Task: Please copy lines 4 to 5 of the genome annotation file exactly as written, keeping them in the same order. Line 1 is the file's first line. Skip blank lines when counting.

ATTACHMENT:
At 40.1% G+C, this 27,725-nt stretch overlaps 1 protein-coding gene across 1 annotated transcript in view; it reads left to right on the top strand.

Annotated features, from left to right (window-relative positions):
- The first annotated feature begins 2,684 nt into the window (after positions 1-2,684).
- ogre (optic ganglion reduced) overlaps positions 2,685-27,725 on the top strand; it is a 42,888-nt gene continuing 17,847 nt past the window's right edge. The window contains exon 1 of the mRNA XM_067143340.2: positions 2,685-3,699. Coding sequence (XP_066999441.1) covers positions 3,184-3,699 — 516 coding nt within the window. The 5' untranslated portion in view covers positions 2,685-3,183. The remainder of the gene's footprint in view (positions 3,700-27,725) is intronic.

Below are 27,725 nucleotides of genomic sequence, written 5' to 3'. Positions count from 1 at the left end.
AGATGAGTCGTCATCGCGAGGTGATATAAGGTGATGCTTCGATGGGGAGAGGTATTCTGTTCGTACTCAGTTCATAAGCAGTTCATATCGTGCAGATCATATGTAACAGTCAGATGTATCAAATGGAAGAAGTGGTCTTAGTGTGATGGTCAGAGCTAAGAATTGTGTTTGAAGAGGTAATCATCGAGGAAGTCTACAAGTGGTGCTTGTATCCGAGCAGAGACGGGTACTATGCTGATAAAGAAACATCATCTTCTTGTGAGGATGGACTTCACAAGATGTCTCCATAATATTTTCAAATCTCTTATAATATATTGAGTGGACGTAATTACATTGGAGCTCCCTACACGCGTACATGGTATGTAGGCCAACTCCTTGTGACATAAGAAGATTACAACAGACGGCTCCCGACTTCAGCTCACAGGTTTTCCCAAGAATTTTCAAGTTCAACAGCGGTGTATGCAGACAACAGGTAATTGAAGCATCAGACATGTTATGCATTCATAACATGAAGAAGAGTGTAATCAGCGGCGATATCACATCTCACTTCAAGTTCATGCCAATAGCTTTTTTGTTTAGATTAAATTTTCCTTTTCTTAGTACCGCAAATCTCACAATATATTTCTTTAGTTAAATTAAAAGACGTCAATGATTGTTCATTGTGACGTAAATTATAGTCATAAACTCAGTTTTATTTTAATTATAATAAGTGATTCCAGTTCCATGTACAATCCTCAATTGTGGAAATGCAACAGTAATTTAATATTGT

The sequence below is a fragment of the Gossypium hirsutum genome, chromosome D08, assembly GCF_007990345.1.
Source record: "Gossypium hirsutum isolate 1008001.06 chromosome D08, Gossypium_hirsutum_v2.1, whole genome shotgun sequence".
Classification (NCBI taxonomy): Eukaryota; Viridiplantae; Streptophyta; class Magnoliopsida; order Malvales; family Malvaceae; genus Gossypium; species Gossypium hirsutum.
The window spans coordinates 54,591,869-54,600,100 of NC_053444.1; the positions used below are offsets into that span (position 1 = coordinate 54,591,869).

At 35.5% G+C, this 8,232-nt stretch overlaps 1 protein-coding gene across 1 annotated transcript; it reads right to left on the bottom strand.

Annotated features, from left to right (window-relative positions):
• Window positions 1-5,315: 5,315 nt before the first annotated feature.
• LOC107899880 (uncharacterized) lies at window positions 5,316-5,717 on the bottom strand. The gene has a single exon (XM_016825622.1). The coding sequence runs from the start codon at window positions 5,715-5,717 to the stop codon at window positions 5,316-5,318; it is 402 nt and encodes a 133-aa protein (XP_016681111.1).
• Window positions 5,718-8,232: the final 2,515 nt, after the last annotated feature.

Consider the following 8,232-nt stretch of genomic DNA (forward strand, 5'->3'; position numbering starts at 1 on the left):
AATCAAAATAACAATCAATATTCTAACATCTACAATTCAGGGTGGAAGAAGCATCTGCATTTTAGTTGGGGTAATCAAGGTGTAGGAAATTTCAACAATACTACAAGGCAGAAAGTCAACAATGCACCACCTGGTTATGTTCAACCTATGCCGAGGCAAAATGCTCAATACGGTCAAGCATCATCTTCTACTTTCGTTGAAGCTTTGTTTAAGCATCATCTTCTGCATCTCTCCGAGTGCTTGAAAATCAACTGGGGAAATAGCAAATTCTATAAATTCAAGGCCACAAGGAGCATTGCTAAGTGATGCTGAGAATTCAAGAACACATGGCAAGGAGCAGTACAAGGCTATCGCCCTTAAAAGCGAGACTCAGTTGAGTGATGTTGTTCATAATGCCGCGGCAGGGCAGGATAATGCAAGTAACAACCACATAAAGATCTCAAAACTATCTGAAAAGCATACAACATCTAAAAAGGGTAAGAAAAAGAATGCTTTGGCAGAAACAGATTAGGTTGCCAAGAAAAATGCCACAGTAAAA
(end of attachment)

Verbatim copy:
- ogre (optic ganglion reduced) overlaps positions 2,685-27,725 on the top strand; it is a 42,888-nt gene continuing 17,847 nt past the window's right edge. The window contains exon 1 of the mRNA XM_067143340.2: positions 2,685-3,699. Coding sequence (XP_066999441.1) covers positions 3,184-3,699 — 516 coding nt within the window. The 5' untranslated portion in view covers positions 2,685-3,183. The remainder of the gene's footprint in view (positions 3,700-27,725) is intronic.

Below are 27,725 nucleotides of genomic sequence, written 5' to 3'. Positions count from 1 at the left end.